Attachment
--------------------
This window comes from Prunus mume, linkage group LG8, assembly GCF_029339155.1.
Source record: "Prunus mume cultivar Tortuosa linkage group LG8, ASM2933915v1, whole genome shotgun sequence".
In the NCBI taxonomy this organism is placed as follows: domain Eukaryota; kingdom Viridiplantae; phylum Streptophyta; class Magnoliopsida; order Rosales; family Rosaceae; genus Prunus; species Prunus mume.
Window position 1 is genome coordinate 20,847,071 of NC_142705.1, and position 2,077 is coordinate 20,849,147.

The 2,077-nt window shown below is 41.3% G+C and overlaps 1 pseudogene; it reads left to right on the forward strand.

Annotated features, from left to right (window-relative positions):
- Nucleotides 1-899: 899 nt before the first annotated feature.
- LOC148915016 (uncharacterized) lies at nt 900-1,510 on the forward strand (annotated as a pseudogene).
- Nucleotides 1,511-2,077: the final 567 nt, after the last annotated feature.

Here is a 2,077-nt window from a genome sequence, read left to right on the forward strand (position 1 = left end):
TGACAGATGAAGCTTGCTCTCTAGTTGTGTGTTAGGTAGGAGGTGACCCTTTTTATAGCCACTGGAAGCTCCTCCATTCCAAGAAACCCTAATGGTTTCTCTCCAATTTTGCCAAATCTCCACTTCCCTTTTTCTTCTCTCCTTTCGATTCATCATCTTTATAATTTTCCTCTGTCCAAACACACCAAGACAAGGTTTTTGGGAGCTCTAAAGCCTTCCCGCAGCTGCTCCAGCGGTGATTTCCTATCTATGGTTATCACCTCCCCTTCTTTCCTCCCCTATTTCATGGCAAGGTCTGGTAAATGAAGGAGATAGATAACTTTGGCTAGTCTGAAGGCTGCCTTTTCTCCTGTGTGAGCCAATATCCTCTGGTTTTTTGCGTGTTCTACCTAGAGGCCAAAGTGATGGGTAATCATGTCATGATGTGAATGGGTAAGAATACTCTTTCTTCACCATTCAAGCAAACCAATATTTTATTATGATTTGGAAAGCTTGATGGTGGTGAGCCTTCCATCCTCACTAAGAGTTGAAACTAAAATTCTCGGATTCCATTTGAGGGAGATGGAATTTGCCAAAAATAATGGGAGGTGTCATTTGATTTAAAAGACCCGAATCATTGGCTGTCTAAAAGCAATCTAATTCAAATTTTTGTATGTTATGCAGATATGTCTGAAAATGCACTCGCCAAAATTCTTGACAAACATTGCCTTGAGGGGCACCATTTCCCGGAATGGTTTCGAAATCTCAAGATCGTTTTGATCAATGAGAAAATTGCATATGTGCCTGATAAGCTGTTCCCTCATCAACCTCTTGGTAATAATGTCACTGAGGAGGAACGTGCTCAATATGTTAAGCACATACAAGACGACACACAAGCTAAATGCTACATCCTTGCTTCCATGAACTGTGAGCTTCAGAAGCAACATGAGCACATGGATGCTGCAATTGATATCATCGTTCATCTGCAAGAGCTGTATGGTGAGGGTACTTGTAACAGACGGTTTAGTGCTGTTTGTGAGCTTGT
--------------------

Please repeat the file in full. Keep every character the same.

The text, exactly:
This window comes from Prunus mume, linkage group LG8, assembly GCF_029339155.1.
Source record: "Prunus mume cultivar Tortuosa linkage group LG8, ASM2933915v1, whole genome shotgun sequence".
In the NCBI taxonomy this organism is placed as follows: domain Eukaryota; kingdom Viridiplantae; phylum Streptophyta; class Magnoliopsida; order Rosales; family Rosaceae; genus Prunus; species Prunus mume.
Window position 1 is genome coordinate 20,847,071 of NC_142705.1, and position 2,077 is coordinate 20,849,147.

The 2,077-nt window shown below is 41.3% G+C and overlaps 1 pseudogene; it reads left to right on the forward strand.

Annotated features, from left to right (window-relative positions):
- Nucleotides 1-899: 899 nt before the first annotated feature.
- LOC148915016 (uncharacterized) lies at nt 900-1,510 on the forward strand (annotated as a pseudogene).
- Nucleotides 1,511-2,077: the final 567 nt, after the last annotated feature.

Here is a 2,077-nt window from a genome sequence, read left to right on the forward strand (position 1 = left end):
TGACAGATGAAGCTTGCTCTCTAGTTGTGTGTTAGGTAGGAGGTGACCCTTTTTATAGCCACTGGAAGCTCCTCCATTCCAAGAAACCCTAATGGTTTCTCTCCAATTTTGCCAAATCTCCACTTCCCTTTTTCTTCTCTCCTTTCGATTCATCATCTTTATAATTTTCCTCTGTCCAAACACACCAAGACAAGGTTTTTGGGAGCTCTAAAGCCTTCCCGCAGCTGCTCCAGCGGTGATTTCCTATCTATGGTTATCACCTCCCCTTCTTTCCTCCCCTATTTCATGGCAAGGTCTGGTAAATGAAGGAGATAGATAACTTTGGCTAGTCTGAAGGCTGCCTTTTCTCCTGTGTGAGCCAATATCCTCTGGTTTTTTGCGTGTTCTACCTAGAGGCCAAAGTGATGGGTAATCATGTCATGATGTGAATGGGTAAGAATACTCTTTCTTCACCATTCAAGCAAACCAATATTTTATTATGATTTGGAAAGCTTGATGGTGGTGAGCCTTCCATCCTCACTAAGAGTTGAAACTAAAATTCTCGGATTCCATTTGAGGGAGATGGAATTTGCCAAAAATAATGGGAGGTGTCATTTGATTTAAAAGACCCGAATCATTGGCTGTCTAAAAGCAATCTAATTCAAATTTTTGTATGTTATGCAGATATGTCTGAAAATGCACTCGCCAAAATTCTTGACAAACATTGCCTTGAGGGGCACCATTTCCCGGAATGGTTTCGAAATCTCAAGATCGTTTTGATCAATGAGAAAATTGCATATGTGCCTGATAAGCTGTTCCCTCATCAACCTCTTGGTAATAATGTCACTGAGGAGGAACGTGCTCAATATGTTAAGCACATACAAGACGACACACAAGCTAAATGCTACATCCTTGCTTCCATGAACTGTGAGCTTCAGAAGCAACATGAGCACATGGATGCTGCAATTGATATCATCGTTCATCTGCAAGAGCTGTATGGTGAGGGTACTTGTAACAGACGGTTTAGTGCTGTTTGTGAGCTTGT